And the trick always is, is, it is easier said than done. 

MATTHEWS:  Yes. 

SCHWARZENEGGER:  Because, for every test that you do, the drug companies come up with another product that you can‘t detect. 

MATTHEWS:  Yes. 

SCHWARZENEGGER:  So you have to get around all this.  But we do random rests.

(CROSSTALK)

MATTHEWS:  We do saliva tests on horses before and after the race, because there‘s money on it.

SCHWARZENEGGER:  But the horses don‘t—are not into kind of tricking the drug companies or the tests. 

(LAUGHTER)

(APPLAUSE)

SCHWARZENEGGER:  They just stand there. 

(CROSSTALK)

MATTHEWS:  ... trainers are.

SCHWARZENEGGER:  They just stand there, you see.  You have to understand. 

MATTHEWS:  OK. 

SCHWARZENEGGER:  So, you can‘t—you can‘t compare those athletes with horses.  Everyone is trying to beat the system.  And the drug companies try to beat the system. 

So—but I think that it is good to get into that and to talk about it and to raise the awareness that there‘s a problem there.  And the more you work together on trying to get rid of it, rather than pointing fingers...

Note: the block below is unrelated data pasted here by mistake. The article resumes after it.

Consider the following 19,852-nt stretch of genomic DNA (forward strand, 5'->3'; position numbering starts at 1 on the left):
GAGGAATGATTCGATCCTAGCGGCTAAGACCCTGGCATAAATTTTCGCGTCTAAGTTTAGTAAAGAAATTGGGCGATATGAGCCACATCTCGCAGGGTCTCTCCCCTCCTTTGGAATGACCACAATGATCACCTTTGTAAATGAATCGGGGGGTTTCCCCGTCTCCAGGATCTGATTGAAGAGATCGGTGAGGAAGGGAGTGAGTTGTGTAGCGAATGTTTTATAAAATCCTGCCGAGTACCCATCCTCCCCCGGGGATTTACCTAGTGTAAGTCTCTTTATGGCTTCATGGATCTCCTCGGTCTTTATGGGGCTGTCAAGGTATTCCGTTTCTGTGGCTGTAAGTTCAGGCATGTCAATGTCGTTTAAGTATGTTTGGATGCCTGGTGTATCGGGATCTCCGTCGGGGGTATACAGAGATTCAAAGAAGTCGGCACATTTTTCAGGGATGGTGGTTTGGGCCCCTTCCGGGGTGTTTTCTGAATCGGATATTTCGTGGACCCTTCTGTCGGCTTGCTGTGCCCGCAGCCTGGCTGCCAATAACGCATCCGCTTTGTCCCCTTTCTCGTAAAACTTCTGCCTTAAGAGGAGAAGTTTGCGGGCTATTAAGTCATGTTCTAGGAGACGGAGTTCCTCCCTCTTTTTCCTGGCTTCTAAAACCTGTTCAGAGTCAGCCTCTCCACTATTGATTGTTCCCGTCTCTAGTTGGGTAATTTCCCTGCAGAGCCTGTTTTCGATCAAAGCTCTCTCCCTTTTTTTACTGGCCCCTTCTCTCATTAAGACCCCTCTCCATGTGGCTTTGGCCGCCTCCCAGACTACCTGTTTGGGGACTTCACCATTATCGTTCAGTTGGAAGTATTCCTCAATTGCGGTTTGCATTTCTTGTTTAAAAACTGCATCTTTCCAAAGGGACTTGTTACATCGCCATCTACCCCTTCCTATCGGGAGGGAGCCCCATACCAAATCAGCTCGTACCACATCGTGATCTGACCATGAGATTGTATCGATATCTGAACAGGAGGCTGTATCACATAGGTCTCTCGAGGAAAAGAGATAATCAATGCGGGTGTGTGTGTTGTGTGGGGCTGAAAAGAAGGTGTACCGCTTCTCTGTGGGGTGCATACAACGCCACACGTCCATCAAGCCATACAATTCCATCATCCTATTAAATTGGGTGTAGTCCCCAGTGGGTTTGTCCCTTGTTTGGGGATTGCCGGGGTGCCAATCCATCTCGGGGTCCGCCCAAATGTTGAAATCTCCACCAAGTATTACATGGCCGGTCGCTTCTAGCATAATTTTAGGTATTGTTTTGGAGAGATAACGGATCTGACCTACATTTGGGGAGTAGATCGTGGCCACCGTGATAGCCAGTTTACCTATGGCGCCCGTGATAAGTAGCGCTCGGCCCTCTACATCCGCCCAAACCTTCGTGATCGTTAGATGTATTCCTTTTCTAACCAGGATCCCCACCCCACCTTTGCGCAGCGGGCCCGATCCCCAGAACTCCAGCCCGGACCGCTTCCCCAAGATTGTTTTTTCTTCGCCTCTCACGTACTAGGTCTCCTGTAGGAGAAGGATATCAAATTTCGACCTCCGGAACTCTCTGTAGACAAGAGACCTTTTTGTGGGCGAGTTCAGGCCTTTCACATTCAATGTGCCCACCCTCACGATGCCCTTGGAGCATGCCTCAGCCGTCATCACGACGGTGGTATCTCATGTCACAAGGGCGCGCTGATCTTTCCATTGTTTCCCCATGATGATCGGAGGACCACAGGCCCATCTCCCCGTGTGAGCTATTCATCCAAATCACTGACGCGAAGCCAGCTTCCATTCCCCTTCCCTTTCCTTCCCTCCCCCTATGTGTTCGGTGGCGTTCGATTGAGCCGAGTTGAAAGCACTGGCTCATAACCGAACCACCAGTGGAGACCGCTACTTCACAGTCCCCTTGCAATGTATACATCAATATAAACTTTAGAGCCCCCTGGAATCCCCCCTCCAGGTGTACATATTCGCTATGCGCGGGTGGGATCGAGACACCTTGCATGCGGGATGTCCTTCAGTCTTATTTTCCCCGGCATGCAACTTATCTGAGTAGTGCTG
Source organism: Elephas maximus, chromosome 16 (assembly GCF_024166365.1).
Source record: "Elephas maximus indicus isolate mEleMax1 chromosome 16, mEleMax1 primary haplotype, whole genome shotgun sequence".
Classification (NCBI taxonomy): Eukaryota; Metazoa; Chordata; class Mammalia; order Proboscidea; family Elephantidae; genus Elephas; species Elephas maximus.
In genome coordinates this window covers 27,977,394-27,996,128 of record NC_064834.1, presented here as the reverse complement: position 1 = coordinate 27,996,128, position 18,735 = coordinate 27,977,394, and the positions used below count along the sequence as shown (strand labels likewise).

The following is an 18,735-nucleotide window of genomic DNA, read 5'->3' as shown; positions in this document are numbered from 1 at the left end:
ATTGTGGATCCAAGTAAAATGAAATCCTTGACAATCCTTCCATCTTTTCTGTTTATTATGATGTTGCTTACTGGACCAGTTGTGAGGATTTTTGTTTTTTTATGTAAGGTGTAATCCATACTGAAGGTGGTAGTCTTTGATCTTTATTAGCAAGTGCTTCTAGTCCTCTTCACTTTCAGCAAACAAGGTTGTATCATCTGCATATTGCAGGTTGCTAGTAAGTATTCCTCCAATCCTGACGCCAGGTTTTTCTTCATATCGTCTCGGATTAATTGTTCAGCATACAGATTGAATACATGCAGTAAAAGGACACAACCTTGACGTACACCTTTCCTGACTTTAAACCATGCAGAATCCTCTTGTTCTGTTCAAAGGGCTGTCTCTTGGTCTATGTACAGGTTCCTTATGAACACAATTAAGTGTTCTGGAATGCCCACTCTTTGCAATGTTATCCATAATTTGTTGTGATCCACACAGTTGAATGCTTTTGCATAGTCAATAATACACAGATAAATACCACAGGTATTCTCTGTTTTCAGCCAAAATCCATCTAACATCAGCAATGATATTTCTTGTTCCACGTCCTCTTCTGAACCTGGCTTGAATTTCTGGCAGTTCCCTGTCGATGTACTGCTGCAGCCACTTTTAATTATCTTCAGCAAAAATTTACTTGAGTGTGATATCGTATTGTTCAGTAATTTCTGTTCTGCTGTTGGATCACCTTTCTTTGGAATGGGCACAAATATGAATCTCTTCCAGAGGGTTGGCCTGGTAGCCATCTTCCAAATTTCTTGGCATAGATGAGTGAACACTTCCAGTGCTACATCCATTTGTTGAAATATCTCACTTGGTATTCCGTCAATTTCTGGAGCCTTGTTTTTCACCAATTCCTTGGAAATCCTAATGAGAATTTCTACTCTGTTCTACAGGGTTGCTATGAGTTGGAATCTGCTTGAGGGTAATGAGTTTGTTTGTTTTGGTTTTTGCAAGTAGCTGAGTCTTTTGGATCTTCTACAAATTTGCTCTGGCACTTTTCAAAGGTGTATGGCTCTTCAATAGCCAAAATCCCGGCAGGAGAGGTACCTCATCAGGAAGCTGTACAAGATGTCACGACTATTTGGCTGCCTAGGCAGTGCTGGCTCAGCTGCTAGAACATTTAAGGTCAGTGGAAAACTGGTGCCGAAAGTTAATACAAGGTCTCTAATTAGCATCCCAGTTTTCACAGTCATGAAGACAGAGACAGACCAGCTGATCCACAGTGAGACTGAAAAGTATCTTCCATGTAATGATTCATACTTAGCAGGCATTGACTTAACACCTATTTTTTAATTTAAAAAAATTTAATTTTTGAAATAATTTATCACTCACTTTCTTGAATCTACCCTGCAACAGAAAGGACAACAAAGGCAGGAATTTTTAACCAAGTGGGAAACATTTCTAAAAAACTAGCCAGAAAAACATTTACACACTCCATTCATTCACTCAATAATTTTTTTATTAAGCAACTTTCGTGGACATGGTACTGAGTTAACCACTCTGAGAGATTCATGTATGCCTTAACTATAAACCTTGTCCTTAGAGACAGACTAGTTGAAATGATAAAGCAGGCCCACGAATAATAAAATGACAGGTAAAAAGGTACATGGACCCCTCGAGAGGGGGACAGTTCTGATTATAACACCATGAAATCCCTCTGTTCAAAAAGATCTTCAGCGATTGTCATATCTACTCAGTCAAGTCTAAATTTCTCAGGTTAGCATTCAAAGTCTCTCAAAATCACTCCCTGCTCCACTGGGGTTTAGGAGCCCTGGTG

MATTHEWS:  Right. 

SCHWARZENEGGER:  The worst thing is if you point fingers and if you start blaming everyone.  Let‘s get together, all the sports, the various different sports, and come up with ways of how to test and how to also get rid of it in the schools. 

MATTHEWS:  Do you think it‘s fair for a guy to have a big number in the history books for hitting so many home runs, when he did it because he was on steroids? 

SCHWARZENEGGER:  Well, I think it has nothing to do with that, because I think that, if you take the steroids away, you will still have the same winners.  If you take it away from everybody, you still have the same winners.  It makes a difference.  The same was in bodybuilding.  All it does is for everyone to reduce the performance...

(CROSSTALK)

MATTHEWS:  No, but, historically, if you take away the steroids, sure the guy will hit the ball to the warning track.  It is not going over the wall every time.  This is about strength, isn‘t it?

SCHWARZENEGGER:  Let me ask you—well, but let me ask you something. 

If you have, in the old days, a pole vaulter that has had a regular wooden pole. 

MATTHEWS:  Yes.  Sure.